New authority hopes to improve operations at Syracuse airport

Oct 14, 2013

Correction: The authority planned to take over operations of the airport is a public benefit authority and not private.

Early next year control of day-to-day operations at Syracuse’s Hancock International Airport will transfer from a city department to a private public benefit authority, a move city and airport officials say will mean benefits for travelers.

The Syracuse Regional Airport Authority’s first order of business when it was enacted last year was to hire a private security contractor. The move is expected to save $2 million a year in police overtime.

If the airport can find other ways to cut costs and increase revenue, Aviation Commissioner Christina Callahan says that’ll be reflected in cheaper fares and more traveler choice.

"There’s a direct relation between the cost of doing business in Syracuse and our ability to attract additional service and new carriers," she says.

The airport must run as a revenue-neutral operation. In years when the airport spends more – during periods of extreme weather, for example – airlines have to chip in to help close funding gaps.

By the same token, any savings the airport achieves are passed onto the airlines.

"The competition between cities for air service is only becoming greater," says Kevin Schwab, who overseas the aviation arm of CenterState CEO, a regional economic development agency.

"Airlines are trimming capacity and have been over the last few years and they’re being much choosier about where they decide to launch new routes."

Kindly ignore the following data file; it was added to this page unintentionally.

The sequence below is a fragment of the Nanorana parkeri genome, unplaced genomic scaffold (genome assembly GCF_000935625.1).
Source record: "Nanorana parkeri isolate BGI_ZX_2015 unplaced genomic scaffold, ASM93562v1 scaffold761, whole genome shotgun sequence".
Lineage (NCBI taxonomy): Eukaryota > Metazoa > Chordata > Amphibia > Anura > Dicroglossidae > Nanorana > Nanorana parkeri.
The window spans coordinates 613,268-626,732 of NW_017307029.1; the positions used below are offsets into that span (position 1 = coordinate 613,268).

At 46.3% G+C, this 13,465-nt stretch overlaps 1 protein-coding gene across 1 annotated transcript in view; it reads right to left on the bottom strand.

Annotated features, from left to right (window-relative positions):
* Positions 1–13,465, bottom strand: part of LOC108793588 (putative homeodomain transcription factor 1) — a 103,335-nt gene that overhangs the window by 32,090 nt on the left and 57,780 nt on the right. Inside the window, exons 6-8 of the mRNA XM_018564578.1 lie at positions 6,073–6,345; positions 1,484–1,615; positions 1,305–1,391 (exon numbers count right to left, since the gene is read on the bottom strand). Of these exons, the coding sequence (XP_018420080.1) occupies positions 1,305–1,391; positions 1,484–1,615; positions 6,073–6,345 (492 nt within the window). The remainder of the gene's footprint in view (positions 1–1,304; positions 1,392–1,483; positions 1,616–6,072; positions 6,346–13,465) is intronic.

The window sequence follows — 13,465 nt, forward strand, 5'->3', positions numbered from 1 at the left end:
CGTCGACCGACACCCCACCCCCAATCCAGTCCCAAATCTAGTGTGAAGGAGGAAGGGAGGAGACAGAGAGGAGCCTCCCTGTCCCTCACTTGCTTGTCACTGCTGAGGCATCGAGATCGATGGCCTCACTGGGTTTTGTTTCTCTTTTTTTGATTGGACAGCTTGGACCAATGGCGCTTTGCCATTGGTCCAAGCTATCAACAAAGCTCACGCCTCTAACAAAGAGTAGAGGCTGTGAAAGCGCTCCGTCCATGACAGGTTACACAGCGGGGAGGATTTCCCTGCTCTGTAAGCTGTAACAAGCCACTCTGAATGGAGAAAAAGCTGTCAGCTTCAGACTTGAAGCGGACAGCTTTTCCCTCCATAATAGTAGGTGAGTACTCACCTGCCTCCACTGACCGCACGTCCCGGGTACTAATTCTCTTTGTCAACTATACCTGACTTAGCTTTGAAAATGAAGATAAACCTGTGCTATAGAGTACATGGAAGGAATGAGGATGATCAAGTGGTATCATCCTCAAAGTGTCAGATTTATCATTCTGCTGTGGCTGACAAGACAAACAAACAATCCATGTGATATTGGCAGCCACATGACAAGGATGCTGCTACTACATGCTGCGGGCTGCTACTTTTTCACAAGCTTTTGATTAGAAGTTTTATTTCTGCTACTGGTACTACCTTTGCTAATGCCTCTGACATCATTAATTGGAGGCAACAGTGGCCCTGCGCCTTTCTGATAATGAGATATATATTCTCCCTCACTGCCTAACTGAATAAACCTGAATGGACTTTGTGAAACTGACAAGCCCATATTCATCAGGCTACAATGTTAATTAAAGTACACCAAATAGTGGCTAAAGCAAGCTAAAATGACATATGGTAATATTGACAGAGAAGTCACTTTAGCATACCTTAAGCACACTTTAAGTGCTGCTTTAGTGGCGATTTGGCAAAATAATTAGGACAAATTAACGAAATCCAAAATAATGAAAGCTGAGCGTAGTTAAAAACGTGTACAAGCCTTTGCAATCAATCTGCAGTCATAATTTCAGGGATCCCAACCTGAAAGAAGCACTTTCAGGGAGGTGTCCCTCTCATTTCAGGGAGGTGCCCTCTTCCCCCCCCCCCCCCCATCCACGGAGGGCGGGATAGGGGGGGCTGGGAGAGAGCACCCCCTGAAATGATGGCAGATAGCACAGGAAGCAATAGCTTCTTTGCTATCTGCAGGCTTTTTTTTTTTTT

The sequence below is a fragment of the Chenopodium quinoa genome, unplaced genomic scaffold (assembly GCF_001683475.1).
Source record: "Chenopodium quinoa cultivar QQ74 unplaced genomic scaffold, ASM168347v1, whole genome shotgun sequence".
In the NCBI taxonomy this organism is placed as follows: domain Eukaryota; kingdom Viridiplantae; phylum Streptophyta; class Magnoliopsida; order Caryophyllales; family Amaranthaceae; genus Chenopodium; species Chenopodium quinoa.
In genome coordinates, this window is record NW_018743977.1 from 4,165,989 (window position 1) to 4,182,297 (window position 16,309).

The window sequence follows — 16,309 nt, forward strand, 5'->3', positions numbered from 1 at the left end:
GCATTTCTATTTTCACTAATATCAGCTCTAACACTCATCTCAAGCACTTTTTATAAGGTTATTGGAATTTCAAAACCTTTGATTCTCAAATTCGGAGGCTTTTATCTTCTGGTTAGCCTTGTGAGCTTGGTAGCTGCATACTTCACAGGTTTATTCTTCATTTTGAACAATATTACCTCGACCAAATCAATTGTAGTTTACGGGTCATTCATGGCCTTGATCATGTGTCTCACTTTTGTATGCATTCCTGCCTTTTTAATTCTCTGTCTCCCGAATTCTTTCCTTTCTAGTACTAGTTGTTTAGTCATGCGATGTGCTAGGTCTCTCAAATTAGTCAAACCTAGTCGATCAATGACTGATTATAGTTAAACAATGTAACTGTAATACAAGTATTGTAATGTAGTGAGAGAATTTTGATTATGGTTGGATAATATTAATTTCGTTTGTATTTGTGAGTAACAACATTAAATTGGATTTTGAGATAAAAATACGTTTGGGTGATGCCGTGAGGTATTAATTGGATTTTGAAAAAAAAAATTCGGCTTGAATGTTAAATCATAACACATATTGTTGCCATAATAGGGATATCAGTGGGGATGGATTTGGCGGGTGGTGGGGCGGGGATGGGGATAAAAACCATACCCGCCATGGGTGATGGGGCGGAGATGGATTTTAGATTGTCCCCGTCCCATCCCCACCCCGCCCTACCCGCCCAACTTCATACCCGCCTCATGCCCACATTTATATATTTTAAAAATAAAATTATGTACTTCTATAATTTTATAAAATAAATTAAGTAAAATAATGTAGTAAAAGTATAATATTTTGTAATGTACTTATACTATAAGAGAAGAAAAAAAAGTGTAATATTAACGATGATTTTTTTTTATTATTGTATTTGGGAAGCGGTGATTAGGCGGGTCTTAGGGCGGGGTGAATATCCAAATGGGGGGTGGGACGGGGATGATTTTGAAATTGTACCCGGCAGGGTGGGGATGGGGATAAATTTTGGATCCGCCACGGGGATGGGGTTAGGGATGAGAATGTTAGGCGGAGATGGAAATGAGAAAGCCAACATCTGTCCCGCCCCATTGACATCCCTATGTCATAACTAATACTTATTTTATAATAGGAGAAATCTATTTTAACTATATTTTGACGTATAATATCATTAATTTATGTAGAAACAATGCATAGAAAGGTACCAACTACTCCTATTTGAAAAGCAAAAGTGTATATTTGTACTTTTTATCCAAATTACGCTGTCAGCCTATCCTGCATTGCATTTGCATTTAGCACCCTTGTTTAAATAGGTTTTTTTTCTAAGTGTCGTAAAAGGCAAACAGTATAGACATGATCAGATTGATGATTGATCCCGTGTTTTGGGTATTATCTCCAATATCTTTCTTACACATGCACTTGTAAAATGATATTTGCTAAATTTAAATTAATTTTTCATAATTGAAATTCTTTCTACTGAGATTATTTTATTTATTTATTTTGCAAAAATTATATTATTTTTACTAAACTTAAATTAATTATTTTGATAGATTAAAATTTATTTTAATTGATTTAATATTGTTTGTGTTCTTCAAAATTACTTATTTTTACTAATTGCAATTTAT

Schwab says even a $5 cut in ticket fees can be a decider for low-cost airlines looking to move into an airport.

"That’s the key thing that [airlines] look at. ‘How much is it going to cost me to put an airplane in Syracuse?’ So whatever we can do to lower costs and whatever we can do to increase revenue has a direct impact on the cost of doing business at the airport," says Callahan.

Right now the city’s aviation department reports to city hall. The Common Council is working on a long-term lease agreement that will transfer operations to the authority, but that’s been delayed.

Once the vote goes through, an 11-person board will take over control. Callahan says they’ll continue to look at innovative ways to cut costs and generate revenue.

"They understand that the airport is a business and they can decisions that are sometimes tough decision to make because they may not be popular, but they’re the right decision to make for the airport," she says.

She says that will help when she’s knocking on airline’s doors telling them, "we need service."